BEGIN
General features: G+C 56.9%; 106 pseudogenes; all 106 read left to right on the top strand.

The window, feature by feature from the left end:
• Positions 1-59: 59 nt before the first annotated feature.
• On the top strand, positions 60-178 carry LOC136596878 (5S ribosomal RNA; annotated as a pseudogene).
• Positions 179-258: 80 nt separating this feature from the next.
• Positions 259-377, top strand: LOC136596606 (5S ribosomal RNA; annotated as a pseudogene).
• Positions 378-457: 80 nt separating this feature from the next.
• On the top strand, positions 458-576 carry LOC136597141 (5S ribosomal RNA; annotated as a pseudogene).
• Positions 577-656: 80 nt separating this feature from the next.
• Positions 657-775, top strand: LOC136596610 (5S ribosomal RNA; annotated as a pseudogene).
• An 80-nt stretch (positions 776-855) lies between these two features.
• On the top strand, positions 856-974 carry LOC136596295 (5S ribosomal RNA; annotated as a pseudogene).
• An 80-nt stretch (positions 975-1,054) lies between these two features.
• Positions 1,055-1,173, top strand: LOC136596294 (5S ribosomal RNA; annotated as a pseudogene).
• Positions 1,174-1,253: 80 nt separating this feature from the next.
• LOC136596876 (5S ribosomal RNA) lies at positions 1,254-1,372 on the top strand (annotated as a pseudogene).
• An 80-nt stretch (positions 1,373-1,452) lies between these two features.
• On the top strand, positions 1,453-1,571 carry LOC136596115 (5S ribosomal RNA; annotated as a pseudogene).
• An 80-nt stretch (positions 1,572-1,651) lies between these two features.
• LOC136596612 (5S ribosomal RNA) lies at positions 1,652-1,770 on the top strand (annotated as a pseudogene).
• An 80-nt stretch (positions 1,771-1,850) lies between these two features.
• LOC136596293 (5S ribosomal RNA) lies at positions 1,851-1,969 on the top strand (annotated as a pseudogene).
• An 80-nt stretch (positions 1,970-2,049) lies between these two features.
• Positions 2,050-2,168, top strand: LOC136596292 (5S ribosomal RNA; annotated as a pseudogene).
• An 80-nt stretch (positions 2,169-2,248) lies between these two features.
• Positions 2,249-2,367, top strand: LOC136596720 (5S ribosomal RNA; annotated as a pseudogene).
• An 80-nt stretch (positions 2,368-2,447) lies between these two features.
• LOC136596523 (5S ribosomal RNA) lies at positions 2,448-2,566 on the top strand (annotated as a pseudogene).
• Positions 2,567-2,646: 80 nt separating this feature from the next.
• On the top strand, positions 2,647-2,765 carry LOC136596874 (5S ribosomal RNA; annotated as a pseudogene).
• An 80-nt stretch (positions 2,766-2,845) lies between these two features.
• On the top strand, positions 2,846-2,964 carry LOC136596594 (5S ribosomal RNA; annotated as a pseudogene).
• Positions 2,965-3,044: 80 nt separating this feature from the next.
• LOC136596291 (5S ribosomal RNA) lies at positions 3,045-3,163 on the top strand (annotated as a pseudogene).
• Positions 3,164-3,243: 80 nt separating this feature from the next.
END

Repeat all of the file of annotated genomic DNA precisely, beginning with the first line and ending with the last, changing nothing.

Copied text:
General features: G+C 56.9%; 106 pseudogenes; all 106 read left to right on the top strand.

The window, feature by feature from the left end:
• Positions 1-59: 59 nt before the first annotated feature.
• On the top strand, positions 60-178 carry LOC136596878 (5S ribosomal RNA; annotated as a pseudogene).
• Positions 179-258: 80 nt separating this feature from the next.
• Positions 259-377, top strand: LOC136596606 (5S ribosomal RNA; annotated as a pseudogene).
• Positions 378-457: 80 nt separating this feature from the next.
• On the top strand, positions 458-576 carry LOC136597141 (5S ribosomal RNA; annotated as a pseudogene).
• Positions 577-656: 80 nt separating this feature from the next.
• Positions 657-775, top strand: LOC136596610 (5S ribosomal RNA; annotated as a pseudogene).
• An 80-nt stretch (positions 776-855) lies between these two features.
• On the top strand, positions 856-974 carry LOC136596295 (5S ribosomal RNA; annotated as a pseudogene).
• An 80-nt stretch (positions 975-1,054) lies between these two features.
• Positions 1,055-1,173, top strand: LOC136596294 (5S ribosomal RNA; annotated as a pseudogene).
• Positions 1,174-1,253: 80 nt separating this feature from the next.
• LOC136596876 (5S ribosomal RNA) lies at positions 1,254-1,372 on the top strand (annotated as a pseudogene).
• An 80-nt stretch (positions 1,373-1,452) lies between these two features.
• On the top strand, positions 1,453-1,571 carry LOC136596115 (5S ribosomal RNA; annotated as a pseudogene).
• An 80-nt stretch (positions 1,572-1,651) lies between these two features.
• LOC136596612 (5S ribosomal RNA) lies at positions 1,652-1,770 on the top strand (annotated as a pseudogene).
• An 80-nt stretch (positions 1,771-1,850) lies between these two features.
• LOC136596293 (5S ribosomal RNA) lies at positions 1,851-1,969 on the top strand (annotated as a pseudogene).
• An 80-nt stretch (positions 1,970-2,049) lies between these two features.
• Positions 2,050-2,168, top strand: LOC136596292 (5S ribosomal RNA; annotated as a pseudogene).
• An 80-nt stretch (positions 2,169-2,248) lies between these two features.
• Positions 2,249-2,367, top strand: LOC136596720 (5S ribosomal RNA; annotated as a pseudogene).
• An 80-nt stretch (positions 2,368-2,447) lies between these two features.
• LOC136596523 (5S ribosomal RNA) lies at positions 2,448-2,566 on the top strand (annotated as a pseudogene).
• Positions 2,567-2,646: 80 nt separating this feature from the next.
• On the top strand, positions 2,647-2,765 carry LOC136596874 (5S ribosomal RNA; annotated as a pseudogene).
• An 80-nt stretch (positions 2,766-2,845) lies between these two features.
• On the top strand, positions 2,846-2,964 carry LOC136596594 (5S ribosomal RNA; annotated as a pseudogene).
• Positions 2,965-3,044: 80 nt separating this feature from the next.
• LOC136596291 (5S ribosomal RNA) lies at positions 3,045-3,163 on the top strand (annotated as a pseudogene).
• Positions 3,164-3,243: 80 nt separating this feature from the next.